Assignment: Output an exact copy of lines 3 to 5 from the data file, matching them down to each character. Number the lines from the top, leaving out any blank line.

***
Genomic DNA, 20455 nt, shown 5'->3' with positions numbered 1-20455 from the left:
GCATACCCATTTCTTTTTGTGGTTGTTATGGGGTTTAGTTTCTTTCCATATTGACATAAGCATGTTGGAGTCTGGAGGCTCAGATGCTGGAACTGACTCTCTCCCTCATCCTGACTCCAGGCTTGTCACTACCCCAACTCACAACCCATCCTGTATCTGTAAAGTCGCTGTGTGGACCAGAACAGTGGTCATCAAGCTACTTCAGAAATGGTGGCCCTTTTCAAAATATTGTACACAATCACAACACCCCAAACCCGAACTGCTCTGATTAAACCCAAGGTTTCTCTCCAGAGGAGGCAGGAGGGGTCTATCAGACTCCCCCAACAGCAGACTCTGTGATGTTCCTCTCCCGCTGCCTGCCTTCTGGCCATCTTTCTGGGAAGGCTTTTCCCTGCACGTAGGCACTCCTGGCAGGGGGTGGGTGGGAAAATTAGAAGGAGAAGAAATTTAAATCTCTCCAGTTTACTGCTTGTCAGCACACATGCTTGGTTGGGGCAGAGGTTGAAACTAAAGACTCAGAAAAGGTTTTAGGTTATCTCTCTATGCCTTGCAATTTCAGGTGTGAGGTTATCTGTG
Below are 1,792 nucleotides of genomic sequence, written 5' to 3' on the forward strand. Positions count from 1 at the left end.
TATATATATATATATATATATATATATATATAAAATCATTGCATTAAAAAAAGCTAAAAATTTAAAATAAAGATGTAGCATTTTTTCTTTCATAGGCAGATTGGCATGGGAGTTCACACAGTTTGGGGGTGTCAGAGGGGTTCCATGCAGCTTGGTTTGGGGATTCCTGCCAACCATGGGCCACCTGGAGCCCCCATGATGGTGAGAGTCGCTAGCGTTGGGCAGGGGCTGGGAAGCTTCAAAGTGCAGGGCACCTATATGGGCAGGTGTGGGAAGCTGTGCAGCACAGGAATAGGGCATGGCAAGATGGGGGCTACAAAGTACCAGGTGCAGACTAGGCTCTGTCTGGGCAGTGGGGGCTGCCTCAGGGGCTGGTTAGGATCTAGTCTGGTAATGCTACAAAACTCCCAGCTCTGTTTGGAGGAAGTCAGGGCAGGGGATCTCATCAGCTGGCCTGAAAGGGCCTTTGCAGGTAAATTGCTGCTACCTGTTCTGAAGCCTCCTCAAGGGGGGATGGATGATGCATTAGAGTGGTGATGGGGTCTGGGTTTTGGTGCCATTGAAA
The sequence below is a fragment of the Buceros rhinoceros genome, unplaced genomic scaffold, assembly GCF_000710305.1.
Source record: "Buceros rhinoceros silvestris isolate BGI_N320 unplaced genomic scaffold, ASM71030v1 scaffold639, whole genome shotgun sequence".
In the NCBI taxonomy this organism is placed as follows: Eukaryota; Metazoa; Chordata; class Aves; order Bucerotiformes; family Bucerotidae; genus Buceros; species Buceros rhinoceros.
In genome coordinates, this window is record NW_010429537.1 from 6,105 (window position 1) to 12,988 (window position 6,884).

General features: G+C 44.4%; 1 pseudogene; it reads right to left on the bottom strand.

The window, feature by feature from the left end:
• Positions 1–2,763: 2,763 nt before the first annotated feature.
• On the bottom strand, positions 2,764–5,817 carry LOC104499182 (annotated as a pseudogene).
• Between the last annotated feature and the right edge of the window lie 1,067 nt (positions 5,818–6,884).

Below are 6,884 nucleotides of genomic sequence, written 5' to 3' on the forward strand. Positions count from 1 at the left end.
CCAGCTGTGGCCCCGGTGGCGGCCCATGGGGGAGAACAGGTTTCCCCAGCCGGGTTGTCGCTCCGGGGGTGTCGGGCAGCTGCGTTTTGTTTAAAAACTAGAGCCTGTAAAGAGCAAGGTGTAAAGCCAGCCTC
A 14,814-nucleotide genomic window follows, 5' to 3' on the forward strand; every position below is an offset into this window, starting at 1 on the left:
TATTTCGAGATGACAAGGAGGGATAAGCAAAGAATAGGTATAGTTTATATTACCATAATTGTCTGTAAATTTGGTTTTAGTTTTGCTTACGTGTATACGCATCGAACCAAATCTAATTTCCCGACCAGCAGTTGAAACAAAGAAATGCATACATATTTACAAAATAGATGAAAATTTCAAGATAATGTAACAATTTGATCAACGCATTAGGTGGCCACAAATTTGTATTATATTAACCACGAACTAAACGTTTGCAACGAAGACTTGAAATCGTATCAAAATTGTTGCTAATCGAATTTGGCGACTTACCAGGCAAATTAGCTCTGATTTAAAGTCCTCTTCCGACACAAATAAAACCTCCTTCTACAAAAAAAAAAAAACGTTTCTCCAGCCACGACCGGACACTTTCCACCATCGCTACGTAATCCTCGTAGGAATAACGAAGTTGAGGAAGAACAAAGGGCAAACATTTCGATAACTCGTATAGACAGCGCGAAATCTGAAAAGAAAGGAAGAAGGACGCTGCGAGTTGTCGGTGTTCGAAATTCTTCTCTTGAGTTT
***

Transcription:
Below are 1,792 nucleotides of genomic sequence, written 5' to 3' on the forward strand. Positions count from 1 at the left end.
TATATATATATATATATATATATATATATATAAAATCATTGCATTAAAAAAAGCTAAAAATTTAAAATAAAGATGTAGCATTTTTTCTTTCATAGGCAGATTGGCATGGGAGTTCACACAGTTTGGGGGTGTCAGAGGGGTTCCATGCAGCTTGGTTTGGGGATTCCTGCCAACCATGGGCCACCTGGAGCCCCCATGATGGTGAGAGTCGCTAGCGTTGGGCAGGGGCTGGGAAGCTTCAAAGTGCAGGGCACCTATATGGGCAGGTGTGGGAAGCTGTGCAGCACAGGAATAGGGCATGGCAAGATGGGGGCTACAAAGTACCAGGTGCAGACTAGGCTCTGTCTGGGCAGTGGGGGCTGCCTCAGGGGCTGGTTAGGATCTAGTCTGGTAATGCTACAAAACTCCCAGCTCTGTTTGGAGGAAGTCAGGGCAGGGGATCTCATCAGCTGGCCTGAAAGGGCCTTTGCAGGTAAATTGCTGCTACCTGTTCTGAAGCCTCCTCAAGGGGGGATGGATGATGCATTAGAGTGGTGATGGGGTCTGGGTTTTGGTGCCATTGAAA
The sequence below is a fragment of the Buceros rhinoceros genome, unplaced genomic scaffold, assembly GCF_000710305.1.